Emma Harding, 10, was a healthy, happy 15-month-old and had just learned to run when she was struck down by the devastating illness in 2005.
She suffered serious brain damage and has no chance of ever living an independent life.
She requires constant supervision, is in a wheelchair when away from her home and has impaired sight and hearing.
Her mother, teacher Natasha Harding, of Bracknell, launched a damages claim against family GP, Dr Michael Tobin, who worked at the Ringmead Medical Practice.
Despite there being no admission of liability, a compromise deal was struck with Emma guaranteed a massive damages payout to cover the costs of a lifetime’s care.
The family’s barrister, Derek Sweeting QC, told Judge Andrew Collender QC: “Emma is always going to need full time care and she will have a range of very diverse needs over her lifetime.”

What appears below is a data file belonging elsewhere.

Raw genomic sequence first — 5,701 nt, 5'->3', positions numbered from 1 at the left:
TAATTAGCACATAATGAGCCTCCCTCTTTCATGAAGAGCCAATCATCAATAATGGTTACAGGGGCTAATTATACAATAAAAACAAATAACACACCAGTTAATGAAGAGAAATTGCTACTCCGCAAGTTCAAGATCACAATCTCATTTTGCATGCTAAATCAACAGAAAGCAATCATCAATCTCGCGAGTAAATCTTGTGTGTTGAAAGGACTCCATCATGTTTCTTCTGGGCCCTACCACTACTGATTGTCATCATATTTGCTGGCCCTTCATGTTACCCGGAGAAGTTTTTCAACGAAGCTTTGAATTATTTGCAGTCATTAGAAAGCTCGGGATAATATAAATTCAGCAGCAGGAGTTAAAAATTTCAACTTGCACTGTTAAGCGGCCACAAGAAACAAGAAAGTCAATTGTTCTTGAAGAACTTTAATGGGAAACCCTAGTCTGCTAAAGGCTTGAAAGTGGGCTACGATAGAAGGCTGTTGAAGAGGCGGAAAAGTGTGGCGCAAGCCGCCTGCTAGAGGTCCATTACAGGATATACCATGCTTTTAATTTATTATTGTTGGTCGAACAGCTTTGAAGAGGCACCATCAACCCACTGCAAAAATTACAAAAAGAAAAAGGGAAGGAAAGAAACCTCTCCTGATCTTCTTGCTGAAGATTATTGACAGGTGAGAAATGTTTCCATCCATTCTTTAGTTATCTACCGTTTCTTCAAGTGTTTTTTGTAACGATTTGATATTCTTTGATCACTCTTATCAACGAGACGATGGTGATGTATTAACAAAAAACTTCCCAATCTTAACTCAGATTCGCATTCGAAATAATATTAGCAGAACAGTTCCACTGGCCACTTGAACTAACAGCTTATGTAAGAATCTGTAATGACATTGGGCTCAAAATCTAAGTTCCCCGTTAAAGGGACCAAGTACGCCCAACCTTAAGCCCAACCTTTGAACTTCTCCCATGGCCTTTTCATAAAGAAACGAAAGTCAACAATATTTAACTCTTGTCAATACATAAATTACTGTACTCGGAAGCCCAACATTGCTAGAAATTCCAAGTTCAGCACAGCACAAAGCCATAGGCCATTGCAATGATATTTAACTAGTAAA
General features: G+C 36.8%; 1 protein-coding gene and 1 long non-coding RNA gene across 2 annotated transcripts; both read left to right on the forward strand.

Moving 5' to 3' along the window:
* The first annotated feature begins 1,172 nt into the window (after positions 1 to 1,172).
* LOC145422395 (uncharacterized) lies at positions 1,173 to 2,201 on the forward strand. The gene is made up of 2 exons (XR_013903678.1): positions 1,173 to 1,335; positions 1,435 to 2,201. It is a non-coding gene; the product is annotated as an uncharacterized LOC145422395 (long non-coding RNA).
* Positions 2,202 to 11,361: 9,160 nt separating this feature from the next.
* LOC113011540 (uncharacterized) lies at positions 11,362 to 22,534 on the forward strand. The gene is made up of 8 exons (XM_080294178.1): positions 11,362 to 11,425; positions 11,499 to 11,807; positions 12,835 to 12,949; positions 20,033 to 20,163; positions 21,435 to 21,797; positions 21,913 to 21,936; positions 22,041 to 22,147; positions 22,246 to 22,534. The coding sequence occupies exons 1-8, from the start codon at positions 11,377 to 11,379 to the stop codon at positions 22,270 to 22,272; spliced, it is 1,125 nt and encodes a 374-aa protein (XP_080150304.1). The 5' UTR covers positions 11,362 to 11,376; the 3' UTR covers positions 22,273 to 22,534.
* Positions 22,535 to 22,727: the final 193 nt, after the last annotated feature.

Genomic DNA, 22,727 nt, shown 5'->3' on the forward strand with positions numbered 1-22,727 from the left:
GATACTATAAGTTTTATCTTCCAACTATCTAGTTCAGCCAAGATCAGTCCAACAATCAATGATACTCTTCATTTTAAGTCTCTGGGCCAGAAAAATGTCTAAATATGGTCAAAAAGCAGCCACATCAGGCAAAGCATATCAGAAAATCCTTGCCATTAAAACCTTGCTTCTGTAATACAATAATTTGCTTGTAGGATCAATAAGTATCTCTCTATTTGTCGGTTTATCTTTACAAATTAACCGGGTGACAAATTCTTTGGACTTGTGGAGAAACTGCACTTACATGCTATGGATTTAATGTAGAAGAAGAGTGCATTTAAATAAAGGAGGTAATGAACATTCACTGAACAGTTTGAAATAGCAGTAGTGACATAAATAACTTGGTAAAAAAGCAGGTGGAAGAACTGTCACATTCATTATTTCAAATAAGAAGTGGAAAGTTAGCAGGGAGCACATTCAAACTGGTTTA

In their claim, Emma’s family alleged Dr Tobin was negligent in failing to refer her to hospital before it was too late to prevent serious damage.
The GP denies negligence, but his lawyers agreed to settle Emma’s case on the basis of two-thirds of a full valuation of her claim.
Even after a one-third deduction, her compensation will run well into seven figures.
Dr Tobin’s barrister, George Hugh-Jones QC, read a statement on his behalf.
He said: “It is his sincere hope compensation following this agreement will provide important relief for her and her family,”
Judge Collender said he had “no hesitation” in approving the settlement.
The exact amount of Emma’s damages will be assessed at a further court hearing if no final agreement is reached before then.